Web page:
Chepang - Chatta review

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Band: Chepang
Album: Chatta
Release date: May 2020

01. Pahilo Bhet
02. Andho Manis
03. Bhramit
04. Hantakari
05. Pakhandi
06. Adhunikata
07. Sano Dhukur
08. Kalil
09. Samajik Suchana
10. Barood
11. Murkha
12. Antim Bhet
13. Trishna
14. Pakhandi [Labi remix]
15. Chatta [Wreckless Crew remix]
16. Samajik Suchana [Foseal remix]
17. Chatta [Joao X Marcello remix]

Nepal's most popular jazzgrind quintet (probably) returns with a blindingly fast and blindingly bright selection of headache-inducing acute angles for the discerning musical masochist.

You might be wondering how on earth it takes three years to write and record just under 17 minutes of music. I'll give you a hint: it's got something to do with that "jazzgrind" descriptor. Yes, it's hard work turning grindcore into something that A) stands out from the crowd and B) slams with the saxophone as much as black metal does these days; Chatta is as loud and disorienting as that technicolor-vomit album cover, although the music isn't quite as sickening as that.

Chepang's debut, Dadhelo (A Tale Of Winter), poked its nose into unexplored realms here and there, stomping through grindy trends with some unusual expressions of musicality and bonhomie. The 2017 grindcore vintage was wicked stacked, though, and I think it's not necessarily my own fault that Chepang had never crossed my path until a few weeks ago when I received a customary "REVIEW THIS" message from Radu. Chatta takes greater liberties with its composition and instrumentation, introducing the aforementioned sax to the mix and transforming the basic beats of grindcore into lurching cacophonies of pick sliding, impromptu shredding, and unconventional time signatures. They're a little more down-to-earth than, say, Psudoku, but Chepang are clearly intent on clawing out their own foothold in the expanding frontiers of bizarre grind, and Chatta is already strong enough to land them the attention they'll need to do it.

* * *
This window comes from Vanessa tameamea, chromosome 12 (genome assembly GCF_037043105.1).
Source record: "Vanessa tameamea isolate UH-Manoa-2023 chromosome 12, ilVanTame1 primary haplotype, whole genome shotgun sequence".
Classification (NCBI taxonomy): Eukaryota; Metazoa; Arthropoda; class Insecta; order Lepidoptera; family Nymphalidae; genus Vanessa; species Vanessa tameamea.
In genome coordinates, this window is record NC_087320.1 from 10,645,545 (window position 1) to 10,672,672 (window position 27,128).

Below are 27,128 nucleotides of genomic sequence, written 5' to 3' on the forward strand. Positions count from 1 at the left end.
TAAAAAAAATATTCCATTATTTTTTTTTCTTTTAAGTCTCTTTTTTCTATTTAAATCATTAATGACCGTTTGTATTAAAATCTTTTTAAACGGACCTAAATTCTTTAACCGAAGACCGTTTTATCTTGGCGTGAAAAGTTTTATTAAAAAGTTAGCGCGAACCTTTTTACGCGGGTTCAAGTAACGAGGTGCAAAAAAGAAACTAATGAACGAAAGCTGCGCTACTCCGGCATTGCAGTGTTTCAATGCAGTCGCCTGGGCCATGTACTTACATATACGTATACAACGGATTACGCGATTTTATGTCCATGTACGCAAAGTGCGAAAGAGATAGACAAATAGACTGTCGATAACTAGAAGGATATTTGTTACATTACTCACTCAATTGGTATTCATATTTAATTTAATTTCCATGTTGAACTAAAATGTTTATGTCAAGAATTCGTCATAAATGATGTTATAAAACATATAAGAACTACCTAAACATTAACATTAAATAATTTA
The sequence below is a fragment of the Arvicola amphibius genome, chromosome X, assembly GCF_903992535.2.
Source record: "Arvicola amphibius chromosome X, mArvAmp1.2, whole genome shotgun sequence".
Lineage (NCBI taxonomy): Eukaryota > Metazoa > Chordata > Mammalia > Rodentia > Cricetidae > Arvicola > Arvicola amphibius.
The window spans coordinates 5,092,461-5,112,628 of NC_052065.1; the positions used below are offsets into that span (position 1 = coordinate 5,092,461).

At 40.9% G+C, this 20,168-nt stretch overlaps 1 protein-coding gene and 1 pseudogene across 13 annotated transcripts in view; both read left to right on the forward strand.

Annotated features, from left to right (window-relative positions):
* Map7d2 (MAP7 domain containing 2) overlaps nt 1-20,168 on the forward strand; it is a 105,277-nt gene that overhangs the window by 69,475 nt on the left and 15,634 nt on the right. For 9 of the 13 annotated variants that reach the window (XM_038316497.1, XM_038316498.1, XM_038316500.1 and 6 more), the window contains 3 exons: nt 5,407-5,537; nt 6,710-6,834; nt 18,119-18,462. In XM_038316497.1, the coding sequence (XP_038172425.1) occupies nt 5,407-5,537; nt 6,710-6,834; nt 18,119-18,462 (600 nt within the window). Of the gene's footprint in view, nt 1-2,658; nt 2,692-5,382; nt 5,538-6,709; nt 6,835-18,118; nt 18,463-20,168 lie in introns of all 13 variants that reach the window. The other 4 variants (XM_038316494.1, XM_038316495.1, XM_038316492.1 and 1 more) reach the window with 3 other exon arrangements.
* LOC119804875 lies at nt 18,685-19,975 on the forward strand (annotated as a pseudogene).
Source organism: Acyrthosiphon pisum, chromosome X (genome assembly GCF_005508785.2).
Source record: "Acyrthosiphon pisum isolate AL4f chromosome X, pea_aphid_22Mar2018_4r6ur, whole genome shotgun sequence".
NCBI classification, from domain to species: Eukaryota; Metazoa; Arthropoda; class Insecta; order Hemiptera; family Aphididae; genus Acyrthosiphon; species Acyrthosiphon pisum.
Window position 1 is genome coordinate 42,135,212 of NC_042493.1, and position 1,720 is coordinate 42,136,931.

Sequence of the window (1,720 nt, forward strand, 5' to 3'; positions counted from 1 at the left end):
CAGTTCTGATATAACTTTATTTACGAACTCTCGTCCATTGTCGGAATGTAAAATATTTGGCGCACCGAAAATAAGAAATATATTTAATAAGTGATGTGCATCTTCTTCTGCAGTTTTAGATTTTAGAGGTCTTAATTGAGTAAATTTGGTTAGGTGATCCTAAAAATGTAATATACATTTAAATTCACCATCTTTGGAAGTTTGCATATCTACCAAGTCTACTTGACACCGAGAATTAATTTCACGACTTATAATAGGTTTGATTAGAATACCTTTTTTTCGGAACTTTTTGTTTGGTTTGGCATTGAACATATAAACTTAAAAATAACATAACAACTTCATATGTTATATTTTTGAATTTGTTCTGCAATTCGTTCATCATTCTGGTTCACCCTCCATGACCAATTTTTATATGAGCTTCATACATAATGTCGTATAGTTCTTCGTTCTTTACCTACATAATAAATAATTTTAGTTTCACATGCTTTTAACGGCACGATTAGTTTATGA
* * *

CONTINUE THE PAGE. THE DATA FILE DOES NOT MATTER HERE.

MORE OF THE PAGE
If Lightning Bolt extrapolates Melt-Banana's piercing noise punk side, Chepang takes the arrhythmic grindcore side to its own logical extreme. That means you'll get a super obnoxious 15 seconds like "Hantakari" followed up by the Antigamarole that is "Pakhandi", and then two closing tracks that together take up eight minutes of the album with unintelligible avalanches of squealing woodwinds and harsh noise; Chatta follows the typical patterns of repetitive riff evisceration that make grindcore what it is, but Chepang hits those chords with just the right amount of dissonance to make the experience more uncomfortable than it should be (in a good way, of course, because describing grindcore is dumb). The album is always seconds away from (or seconds into) deviating wildly from the anticipated tempo or rhythm, and for split seconds it even drops into a heavy beatdown or takes on a more sinister heaviness that come as effective surprises.

There's only so much to say about a 17-minute album like Chatta and I'm worried that I might have to come up with a whole other batch of things to say next year when the Metal Storm Awards 2020 roll around, so let's just cap it here and say that Chatta is an album to familiarize yourself with if you want to hear more evidence that grindcore is a simultaneously great and stupid genre of music.

Rating breakdown
Performance: 8
Songwriting: 8
Originality: 9
Production: 8


Written on 22.06.2020 by I'm the reviewer, and that means my opinion is correct.


Comments: 2   Visited by: 48 users
22.06.2020 - 08:31
Well it was finally time to ask you to review something that wasn't Romanian (usually folk) metal.

This one is such a fun album. We need more South Asian metal.
Father: How can a picture of a field be sad without a sad person looking sad in the field?
Young Woman: That's an interesting problem. Yeah, I struggle with that.
22.06.2020 - 17:31
If it's anything like !T.O.O.H.! or Psudoku I'm down
Check out Apothecary's Favorite Bands Playlist, brotendo. One track per band.

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